Securing life and property of Ugandans is still the NRM government’s top priority

Since independence in 1963, Uganda just like many other African countries has suffered a series of insurgences and violence unleashed on its people mainly by groups seeking to keep the country unstable.

When President Yoweri Museveni took over power in 1987, the security situation was fragile and the prime question was whether he would break the vicious cycle of insecurity and anarchy that had afflicted the country since independence.

Each successive regime had made a pledge to fix the security conundrum, but they all failed miserably to achieve that noble objective. President Museveni declared that he would deal with the security issue in an exemplary and exceptional manner and indeed his declaration came to pass.

The National Resistance Movement in its 10 Point Program clearly stated that its main objective was to make sure all Ugandans were safer, and it embarked on ensuring peace and security throughout the country which previously was unheard of. Government through the UPDF began a protracted war against rebel groups from the eastern, northern and western parts of the country.

While most parts of Uganda have been peaceful, there have been pockets of insecurity in the north, the east and the western parts of the country at different times of President Museveni’s leadership. In the north, the Lord’s Resistance Army (LRA) fought the government since the late 1980s and posed one of the biggest obstacles to peace in the country. This conflict caused deaths and displacement of innocent Ugandans and abduction of more than 22,000 children. The Lord’s Resistance Army fought the most brutal and longest-running war against the Ugandan government.

In the western and eastern parts of the country, there were terror groups like the Alliance Democratic Force (ADF) from the west, Alice Lakwena and the Holy Spirit Movement from the east, Uganda People’s Democratic Army (UPDA), the Uganda People’s Army (UPA) rebels of Hitler Eregu in

Teso, the West Nile Bank Front (WNBF), National Democratic Front (NDF), the National Democratic Army (NDA) and the People’s Redemption Army (PRA) but were hunted down until they were decisively dealt away with.

These terror groups tried to destabilize the areas. However, the country is now at peace. President Museveni and the NRM government vowed not to settle until he sorted extra judicial killings and state inspired violence which had characterized the past regimes of Idi Amin and Obote. For, instance, Chief Justice Ben Kiwanuka and Archbishop Janan Luwum disappeared. Others caught on the wrong side of those regimes were Makerere Vice Chancellor, Frank Kalimuzo, William Kalema and Shaban Nkutu.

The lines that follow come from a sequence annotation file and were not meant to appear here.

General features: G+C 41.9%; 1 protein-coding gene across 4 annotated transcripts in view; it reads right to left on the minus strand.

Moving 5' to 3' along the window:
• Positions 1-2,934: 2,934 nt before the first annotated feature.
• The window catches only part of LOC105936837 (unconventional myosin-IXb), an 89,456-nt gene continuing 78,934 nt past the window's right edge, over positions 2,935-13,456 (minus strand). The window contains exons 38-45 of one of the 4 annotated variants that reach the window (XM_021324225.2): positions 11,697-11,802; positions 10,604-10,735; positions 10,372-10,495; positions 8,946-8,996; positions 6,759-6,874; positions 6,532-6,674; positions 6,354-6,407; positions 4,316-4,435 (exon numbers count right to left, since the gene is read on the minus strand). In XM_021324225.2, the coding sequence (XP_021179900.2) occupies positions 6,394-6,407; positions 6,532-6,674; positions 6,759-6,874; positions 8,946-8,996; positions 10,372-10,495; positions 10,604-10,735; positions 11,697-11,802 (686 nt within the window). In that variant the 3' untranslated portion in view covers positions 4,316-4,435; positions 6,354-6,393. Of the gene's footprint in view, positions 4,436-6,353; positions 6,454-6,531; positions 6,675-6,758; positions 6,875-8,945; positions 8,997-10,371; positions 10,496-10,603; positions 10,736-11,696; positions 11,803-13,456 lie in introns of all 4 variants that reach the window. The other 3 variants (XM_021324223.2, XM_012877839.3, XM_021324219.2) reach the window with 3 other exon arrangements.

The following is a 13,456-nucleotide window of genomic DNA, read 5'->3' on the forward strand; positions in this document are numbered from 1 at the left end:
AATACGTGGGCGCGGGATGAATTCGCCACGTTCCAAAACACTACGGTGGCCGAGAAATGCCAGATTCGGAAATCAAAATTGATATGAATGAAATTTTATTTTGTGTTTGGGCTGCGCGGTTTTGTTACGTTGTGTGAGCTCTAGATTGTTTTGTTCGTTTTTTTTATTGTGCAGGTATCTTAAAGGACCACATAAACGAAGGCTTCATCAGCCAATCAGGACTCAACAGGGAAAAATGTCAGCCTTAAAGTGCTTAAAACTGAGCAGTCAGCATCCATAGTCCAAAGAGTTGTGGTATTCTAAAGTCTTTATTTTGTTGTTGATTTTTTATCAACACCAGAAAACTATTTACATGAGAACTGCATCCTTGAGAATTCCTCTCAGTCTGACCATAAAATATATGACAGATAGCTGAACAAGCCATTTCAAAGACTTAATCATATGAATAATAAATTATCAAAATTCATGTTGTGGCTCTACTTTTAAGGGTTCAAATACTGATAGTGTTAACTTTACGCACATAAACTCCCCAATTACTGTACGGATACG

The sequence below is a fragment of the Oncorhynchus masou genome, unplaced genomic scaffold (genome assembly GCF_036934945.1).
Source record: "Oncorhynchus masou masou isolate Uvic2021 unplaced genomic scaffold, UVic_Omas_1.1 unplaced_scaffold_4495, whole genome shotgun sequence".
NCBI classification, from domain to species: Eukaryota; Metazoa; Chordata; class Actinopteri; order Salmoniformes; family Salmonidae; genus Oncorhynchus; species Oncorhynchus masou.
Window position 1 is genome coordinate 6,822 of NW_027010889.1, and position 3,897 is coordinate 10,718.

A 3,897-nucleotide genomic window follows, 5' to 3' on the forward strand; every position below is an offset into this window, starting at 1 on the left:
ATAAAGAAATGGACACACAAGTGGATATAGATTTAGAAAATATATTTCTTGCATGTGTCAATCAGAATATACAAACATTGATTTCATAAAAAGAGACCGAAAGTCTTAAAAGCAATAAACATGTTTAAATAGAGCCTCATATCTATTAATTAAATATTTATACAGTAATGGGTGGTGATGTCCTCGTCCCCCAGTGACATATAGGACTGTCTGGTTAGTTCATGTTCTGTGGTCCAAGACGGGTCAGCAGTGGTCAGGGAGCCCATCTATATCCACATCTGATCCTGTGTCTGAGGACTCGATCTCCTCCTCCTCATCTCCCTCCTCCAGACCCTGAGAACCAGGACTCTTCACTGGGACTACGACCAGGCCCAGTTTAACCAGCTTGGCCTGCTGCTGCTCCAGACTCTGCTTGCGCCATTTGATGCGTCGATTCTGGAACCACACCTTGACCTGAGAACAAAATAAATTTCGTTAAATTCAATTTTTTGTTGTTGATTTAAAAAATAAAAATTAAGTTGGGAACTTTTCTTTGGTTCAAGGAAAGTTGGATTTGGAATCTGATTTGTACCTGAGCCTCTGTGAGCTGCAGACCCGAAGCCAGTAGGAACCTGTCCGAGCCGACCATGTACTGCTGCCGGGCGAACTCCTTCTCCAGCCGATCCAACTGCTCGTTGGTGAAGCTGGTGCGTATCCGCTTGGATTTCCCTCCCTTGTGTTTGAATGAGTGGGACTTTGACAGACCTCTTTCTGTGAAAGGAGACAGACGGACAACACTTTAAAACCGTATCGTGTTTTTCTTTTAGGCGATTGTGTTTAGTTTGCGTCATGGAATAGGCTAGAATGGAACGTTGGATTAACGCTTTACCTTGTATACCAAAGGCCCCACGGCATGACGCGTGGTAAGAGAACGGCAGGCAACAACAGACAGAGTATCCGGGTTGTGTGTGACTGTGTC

Besides the insurgencies, Ugandans have also been subjected to pocket of instability caused by robberies and killing of innocent Ugandans going about their day-to-day life. Highway robberies were a common occurrence into the early 1990s. Common dark spots were in Olwinyo Village on the Karuma-Pakwach stretch along Kampala-Arua Highway, areas surrounding Karuma Sino hydro power project on Karuma – Gulu stretch along the Kampala – Gulu Highway and Rwakisanyi in Masindi port Sub County, Kiryandongo District.

The Northern Bypass which is near the city center has also not been spared as a black spot, triggering the government into action. Several criminal gangs have been busted by security operatives over the last many months, restoring peace in the city. 

Mabira forest and around the Lugazi sugar plantation on Kampala Jinja Highway was also another robbery spot with attackers using the heavy forest and sugar cane plantations as hideouts to launch attacks on mainly traders plying the Uganda-Kenya route. A police station was built on the highway in the forest to make sure that travelers don’t face any insecurity and to date far fewer such robbery cases have been reported in the Mabira, Lugazi areas. Many of the thugs were flashed out of their robbery spots.

Uganda has now grown from just instilling peace within its boundaries to ‘exporting’ peace across the continent. In 2013, the UPDF intervened in South Sudan to stop the then roaming genocide, they also intervened in the Central African Republic to pursue and hunt down LRA rebels who constantly raided the vulnerable locals. Before the above interventions, the UPDF in 2009 went on a mission to fight the Alshabab and restore the failed state of Somalia.

A few years ago, there have been kidnaps, gun crime, attacks on investors and other violent crimes. In 2018 alone, kidnaps were brought to almost zero and security defeated 18 organized criminal syndicates. In 2019, security busted and defeated 10 additional organized criminal syndicates. In total, security was able to defeat 28 organized criminal syndicates.

These criminal gangs committed a number of violent crimes of murders, aggravated robbery, and other serious offences. The attacks on investors were also defeated. A total of 87 organized criminals that were targeting factories were arrested in 52 cases and are facing trial in courts of law. Guns recovered in 2018 were 167 with 2,284 rounds and in 2019 were 137 with 1,535 rounds of ammunition in several operations across the country.

CCTV cameras, that were recently installed have helped security in identifying criminals in the city and on the highways. Currently government has been able to complete 97% of Phase One of installing the cameras in the Kampala Metropolitan area and embarked on Phase Two which is at 72%. 

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